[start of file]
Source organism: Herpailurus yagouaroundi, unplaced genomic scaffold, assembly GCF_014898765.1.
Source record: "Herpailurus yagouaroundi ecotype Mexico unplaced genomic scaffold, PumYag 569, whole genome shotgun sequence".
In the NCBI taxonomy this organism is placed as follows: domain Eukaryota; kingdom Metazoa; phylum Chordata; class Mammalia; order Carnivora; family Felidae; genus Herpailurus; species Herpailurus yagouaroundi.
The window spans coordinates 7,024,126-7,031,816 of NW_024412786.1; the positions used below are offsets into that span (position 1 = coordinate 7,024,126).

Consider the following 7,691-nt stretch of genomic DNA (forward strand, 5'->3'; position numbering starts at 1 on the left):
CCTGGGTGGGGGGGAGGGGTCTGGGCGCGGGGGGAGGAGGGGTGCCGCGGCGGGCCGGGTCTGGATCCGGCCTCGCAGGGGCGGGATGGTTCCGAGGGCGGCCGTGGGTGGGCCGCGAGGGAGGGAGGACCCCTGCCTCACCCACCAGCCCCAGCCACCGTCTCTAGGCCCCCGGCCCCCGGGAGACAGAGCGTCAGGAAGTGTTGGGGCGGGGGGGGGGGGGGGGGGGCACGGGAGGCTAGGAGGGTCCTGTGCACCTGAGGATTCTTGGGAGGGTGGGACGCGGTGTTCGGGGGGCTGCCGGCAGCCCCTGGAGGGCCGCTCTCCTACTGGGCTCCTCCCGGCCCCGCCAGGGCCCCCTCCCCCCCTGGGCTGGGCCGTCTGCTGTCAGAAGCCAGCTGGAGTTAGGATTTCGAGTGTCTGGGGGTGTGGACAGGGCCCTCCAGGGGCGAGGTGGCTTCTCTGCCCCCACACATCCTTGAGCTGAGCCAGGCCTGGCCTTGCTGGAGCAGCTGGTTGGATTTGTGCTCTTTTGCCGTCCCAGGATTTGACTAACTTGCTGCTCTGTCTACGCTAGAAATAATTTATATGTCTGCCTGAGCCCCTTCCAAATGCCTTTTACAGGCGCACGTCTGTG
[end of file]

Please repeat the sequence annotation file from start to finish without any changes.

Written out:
Source organism: Herpailurus yagouaroundi, unplaced genomic scaffold, assembly GCF_014898765.1.
Source record: "Herpailurus yagouaroundi ecotype Mexico unplaced genomic scaffold, PumYag 569, whole genome shotgun sequence".
In the NCBI taxonomy this organism is placed as follows: domain Eukaryota; kingdom Metazoa; phylum Chordata; class Mammalia; order Carnivora; family Felidae; genus Herpailurus; species Herpailurus yagouaroundi.
The window spans coordinates 7,024,126-7,031,816 of NW_024412786.1; the positions used below are offsets into that span (position 1 = coordinate 7,024,126).

Consider the following 7,691-nt stretch of genomic DNA (forward strand, 5'->3'; position numbering starts at 1 on the left):
CCTGGGTGGGGGGGAGGGGTCTGGGCGCGGGGGGAGGAGGGGTGCCGCGGCGGGCCGGGTCTGGATCCGGCCTCGCAGGGGCGGGATGGTTCCGAGGGCGGCCGTGGGTGGGCCGCGAGGGAGGGAGGACCCCTGCCTCACCCACCAGCCCCAGCCACCGTCTCTAGGCCCCCGGCCCCCGGGAGACAGAGCGTCAGGAAGTGTTGGGGCGGGGGGGGGGGGGGGGGGGCACGGGAGGCTAGGAGGGTCCTGTGCACCTGAGGATTCTTGGGAGGGTGGGACGCGGTGTTCGGGGGGCTGCCGGCAGCCCCTGGAGGGCCGCTCTCCTACTGGGCTCCTCCCGGCCCCGCCAGGGCCCCCTCCCCCCCTGGGCTGGGCCGTCTGCTGTCAGAAGCCAGCTGGAGTTAGGATTTCGAGTGTCTGGGGGTGTGGACAGGGCCCTCCAGGGGCGAGGTGGCTTCTCTGCCCCCACACATCCTTGAGCTGAGCCAGGCCTGGCCTTGCTGGAGCAGCTGGTTGGATTTGTGCTCTTTTGCCGTCCCAGGATTTGACTAACTTGCTGCTCTGTCTACGCTAGAAATAATTTATATGTCTGCCTGAGCCCCTTCCAAATGCCTTTTACAGGCGCACGTCTGTG